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Washington State is the home of the Columbia River, and its tributary, the Snake River.

The Columbia River is "only" the fourth longest river in the U.S., but it traverses the hilliest terrain. As such, it is the most suitable for building dams to generate hydroelectric power.

As another poster points out, hydroelectric power is more necessary to the smelting of aluminum than to other metals because it is the most "continuous" source of power.

In metals smelting, one needs several tons of coal (or its equivalent) to process one ton of metal, so access to power sources is more important than access to bauxite. Also, The Columbia River made it easy to ship bauxite to the mouth of the river, and then upstream.

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Just to add: http://siteselection.com/ssinsider/snapshot/sf020916.htm

Alco help finance a majority of this hydro-dam as part of the requirments to produce aluminum there. I believe what ever they dont use as far the electricity generated. They bleed back into the grid to supply the communities and the dam remains in the Icelandic states control. Not a bad deal as working together is a great example. Instead of the money hungery nature of most today. ...Peace.....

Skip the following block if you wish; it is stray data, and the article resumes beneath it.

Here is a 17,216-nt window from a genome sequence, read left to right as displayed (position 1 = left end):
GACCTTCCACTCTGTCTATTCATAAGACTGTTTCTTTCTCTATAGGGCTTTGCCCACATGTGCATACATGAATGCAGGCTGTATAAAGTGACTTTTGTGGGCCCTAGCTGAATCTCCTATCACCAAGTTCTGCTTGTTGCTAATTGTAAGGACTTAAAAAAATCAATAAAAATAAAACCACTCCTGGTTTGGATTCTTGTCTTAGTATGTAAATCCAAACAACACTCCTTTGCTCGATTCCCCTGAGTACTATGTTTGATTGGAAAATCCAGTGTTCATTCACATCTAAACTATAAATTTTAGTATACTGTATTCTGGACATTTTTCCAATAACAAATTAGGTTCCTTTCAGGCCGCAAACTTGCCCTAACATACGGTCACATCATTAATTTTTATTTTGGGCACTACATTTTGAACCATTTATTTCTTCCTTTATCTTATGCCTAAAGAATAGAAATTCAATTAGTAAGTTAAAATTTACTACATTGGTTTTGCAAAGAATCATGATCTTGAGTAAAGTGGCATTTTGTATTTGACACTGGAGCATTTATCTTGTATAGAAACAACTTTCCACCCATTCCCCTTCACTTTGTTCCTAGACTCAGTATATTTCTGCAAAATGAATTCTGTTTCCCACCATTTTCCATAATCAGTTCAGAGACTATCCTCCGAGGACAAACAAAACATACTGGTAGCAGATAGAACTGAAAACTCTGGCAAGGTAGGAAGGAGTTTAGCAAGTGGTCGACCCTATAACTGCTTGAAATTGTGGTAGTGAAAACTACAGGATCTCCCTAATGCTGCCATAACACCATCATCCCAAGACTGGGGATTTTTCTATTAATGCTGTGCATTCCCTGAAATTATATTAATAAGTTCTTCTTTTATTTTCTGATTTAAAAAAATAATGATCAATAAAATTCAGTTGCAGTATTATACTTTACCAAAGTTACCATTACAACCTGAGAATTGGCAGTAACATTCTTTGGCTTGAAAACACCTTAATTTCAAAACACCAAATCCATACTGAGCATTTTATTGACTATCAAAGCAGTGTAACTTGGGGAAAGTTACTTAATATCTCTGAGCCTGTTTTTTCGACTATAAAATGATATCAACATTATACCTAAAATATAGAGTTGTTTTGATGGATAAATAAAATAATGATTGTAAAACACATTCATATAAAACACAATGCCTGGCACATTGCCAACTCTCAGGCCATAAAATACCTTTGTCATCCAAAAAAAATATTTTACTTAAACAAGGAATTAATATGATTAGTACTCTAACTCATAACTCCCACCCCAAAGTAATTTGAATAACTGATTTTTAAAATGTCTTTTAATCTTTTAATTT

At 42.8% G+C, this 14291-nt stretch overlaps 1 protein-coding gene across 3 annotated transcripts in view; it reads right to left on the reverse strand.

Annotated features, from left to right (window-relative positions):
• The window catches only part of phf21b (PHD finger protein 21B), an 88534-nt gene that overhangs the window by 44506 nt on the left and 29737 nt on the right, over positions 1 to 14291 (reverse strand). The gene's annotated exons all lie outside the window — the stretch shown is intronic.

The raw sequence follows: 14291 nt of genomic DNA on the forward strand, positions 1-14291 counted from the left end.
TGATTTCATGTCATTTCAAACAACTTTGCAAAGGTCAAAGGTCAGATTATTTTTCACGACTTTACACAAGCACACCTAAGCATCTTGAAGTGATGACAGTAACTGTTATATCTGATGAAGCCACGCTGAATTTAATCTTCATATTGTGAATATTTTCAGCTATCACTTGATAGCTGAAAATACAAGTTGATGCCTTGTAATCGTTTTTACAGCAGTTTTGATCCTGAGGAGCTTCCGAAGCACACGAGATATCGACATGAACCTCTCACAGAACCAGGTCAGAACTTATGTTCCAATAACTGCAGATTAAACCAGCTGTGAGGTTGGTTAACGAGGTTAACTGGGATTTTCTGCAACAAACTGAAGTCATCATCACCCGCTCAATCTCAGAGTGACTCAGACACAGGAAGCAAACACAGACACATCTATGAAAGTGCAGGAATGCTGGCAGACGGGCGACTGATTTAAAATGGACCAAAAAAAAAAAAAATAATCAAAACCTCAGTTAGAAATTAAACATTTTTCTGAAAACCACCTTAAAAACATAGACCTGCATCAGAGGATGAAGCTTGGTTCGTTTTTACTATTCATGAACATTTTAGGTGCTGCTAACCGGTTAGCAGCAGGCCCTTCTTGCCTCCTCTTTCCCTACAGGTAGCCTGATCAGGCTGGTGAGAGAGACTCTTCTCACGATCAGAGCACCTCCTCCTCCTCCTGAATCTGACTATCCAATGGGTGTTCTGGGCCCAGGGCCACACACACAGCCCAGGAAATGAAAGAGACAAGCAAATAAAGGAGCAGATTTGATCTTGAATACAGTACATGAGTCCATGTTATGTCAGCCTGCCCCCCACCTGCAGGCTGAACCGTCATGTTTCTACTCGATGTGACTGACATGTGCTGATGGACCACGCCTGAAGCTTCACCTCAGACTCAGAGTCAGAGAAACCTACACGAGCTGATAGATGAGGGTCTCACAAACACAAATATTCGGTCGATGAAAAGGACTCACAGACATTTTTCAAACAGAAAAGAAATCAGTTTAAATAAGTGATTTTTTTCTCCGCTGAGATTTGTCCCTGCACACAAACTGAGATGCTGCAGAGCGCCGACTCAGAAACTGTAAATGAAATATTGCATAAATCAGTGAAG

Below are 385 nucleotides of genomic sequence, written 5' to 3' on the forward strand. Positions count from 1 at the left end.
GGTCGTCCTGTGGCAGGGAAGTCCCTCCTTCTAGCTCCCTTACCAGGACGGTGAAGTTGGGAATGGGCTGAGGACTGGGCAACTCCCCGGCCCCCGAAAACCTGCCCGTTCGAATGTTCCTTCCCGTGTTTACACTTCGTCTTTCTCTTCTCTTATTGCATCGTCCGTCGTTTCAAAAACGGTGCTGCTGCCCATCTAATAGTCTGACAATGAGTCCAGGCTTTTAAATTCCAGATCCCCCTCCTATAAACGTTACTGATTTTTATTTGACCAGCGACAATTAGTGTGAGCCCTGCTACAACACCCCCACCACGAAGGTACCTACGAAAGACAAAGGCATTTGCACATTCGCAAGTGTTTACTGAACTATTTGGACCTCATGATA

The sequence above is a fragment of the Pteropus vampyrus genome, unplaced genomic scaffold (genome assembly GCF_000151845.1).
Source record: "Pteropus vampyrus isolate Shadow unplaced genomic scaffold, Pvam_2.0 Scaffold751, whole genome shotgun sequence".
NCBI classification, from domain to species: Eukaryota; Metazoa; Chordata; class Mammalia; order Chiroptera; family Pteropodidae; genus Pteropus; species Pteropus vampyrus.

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    What does a 2002 project in Iceland have to do with WW II - time Washington State? – user10082 May 3 '17 at 19:06
  • @Gerry - As near as I can tell, Aluminum is generally extracted from Bauxite, which Iceland also (like Washington) does not seem to have reserves of. So this is actually relevant, although text explaining that in the answer itself would have been helpful. – T.E.D. May 3 '17 at 20:24